Also called Chronicle of Nestor or Kiev Chronicle, Russian Povest vremennykh let (“Tale of Bygone Years”), medieval Kievan Rus historical work that gives a detailed account of the early history of the eastern Slavs to the second decade of the 12th century. The chronicle, compiled in Kiev about 1113, was based on materials taken from Byzantine chronicles, west and south Slavonic literary sources, official documents, and oral sagas; the earliest extant manuscript of it is dated 1377. While the authorship was traditionally ascribed to the monk Nestor, modern scholarship considers the chronicle a composite work.
The Tale of Bygone Years (Old East Slavic: Повѣсть времѧньныхъ лѣтъ, Pověstĭ vremęnĭnyxŭ lětŭ), often known in English as the Rus’ Primary Chronicle, the Russian Primary Chronicle, or simply the Primary Chronicle, as well as also, after the author it has traditionally been ascribed to, Nestor’s Chronicle, is an Old East Slavic chronicle (letopis) of Kievan Rus’ from about 850 to 1110, originally compiled in Kiev around 1113. The work’s name originates from the opening sentence of the text, which reads: “These are the narratives of bygone years regarding the origin of the land of Rus’ (Old East Slavic: Рѹсь), the first princes of Kiev, and from what source the land of Rus’ had its beginning.” The work is considered to be a fundamental source in the interpretation of the history of the East Slavs. The Chronicle’s content is known today from several surviving editions and codices that have been revised over the years and evince a slight degree of variation from each other.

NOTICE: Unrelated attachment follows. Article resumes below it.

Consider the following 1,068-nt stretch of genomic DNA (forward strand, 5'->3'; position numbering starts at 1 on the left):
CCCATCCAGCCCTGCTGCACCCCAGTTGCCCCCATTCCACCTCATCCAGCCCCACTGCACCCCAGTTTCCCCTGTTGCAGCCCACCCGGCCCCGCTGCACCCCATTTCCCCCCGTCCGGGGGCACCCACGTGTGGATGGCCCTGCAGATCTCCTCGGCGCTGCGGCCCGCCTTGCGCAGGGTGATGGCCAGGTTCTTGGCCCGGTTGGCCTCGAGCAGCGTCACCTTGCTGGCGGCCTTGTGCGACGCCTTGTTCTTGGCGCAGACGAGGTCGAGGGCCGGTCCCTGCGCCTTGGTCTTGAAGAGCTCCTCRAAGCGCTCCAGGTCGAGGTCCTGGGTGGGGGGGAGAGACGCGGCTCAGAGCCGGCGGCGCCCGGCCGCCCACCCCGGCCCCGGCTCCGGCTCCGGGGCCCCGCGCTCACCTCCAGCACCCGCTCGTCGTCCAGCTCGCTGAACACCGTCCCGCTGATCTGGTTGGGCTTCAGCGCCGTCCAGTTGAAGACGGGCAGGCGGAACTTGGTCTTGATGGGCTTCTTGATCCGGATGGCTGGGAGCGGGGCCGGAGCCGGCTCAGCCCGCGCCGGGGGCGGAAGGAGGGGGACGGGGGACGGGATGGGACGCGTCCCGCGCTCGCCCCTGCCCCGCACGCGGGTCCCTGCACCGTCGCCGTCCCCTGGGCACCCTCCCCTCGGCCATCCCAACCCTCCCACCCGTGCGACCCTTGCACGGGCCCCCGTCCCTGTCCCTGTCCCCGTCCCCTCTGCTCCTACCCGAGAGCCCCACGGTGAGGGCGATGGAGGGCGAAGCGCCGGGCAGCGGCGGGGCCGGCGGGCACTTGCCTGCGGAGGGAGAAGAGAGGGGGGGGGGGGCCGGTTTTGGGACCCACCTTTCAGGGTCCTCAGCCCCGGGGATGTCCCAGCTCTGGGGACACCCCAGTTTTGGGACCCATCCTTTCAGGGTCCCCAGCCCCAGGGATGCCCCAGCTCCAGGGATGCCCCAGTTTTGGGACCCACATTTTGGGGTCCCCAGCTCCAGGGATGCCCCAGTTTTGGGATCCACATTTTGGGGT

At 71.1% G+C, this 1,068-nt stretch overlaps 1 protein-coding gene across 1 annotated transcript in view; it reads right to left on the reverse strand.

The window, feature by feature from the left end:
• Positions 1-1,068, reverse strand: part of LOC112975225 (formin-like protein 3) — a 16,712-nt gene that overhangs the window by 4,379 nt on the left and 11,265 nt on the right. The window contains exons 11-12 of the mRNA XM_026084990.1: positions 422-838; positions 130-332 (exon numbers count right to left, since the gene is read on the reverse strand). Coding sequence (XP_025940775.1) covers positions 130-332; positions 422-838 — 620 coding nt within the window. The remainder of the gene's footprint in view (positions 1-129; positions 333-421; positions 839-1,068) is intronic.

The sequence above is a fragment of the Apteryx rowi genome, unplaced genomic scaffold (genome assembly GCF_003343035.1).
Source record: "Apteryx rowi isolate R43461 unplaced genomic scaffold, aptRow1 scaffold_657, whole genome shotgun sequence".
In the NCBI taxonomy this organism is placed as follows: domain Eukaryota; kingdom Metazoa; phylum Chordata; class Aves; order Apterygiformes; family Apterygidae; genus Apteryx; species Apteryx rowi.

The historical period covered in the Tale of Bygone Years begins with biblical times, in the introductory portion of the text, and concludes with the year 1117 in the Chronicle’s third edition. Russian philologist and founder of the science of textology, Aleksey Shakhmatov, was the first one to discover early on that the chronology of the Primary Chronicle opens with an error. The Chronicle has it that “In the year 6360 (852), the fifteenth of the indiction, at the accession of the Emperor Michael, the land of Rus’ was first named.” However, 11th century Greek historian John Skylitzes’ accounts of the Byzantine history show that Emperor Michael III did not begin his reign in 852 but rather a decade earlier, on January 20, 842. Because of the work’s several identified chronological issues and numerous logical incongruities that have been pointed out by historians over the years, the Chronicle’s value as a reliable historical source has been placed under strict scrutiny by the contemporary experts in the field.
Hardcover reprint with leather binding, gold leaf printed spine, complete with marbled endpapers.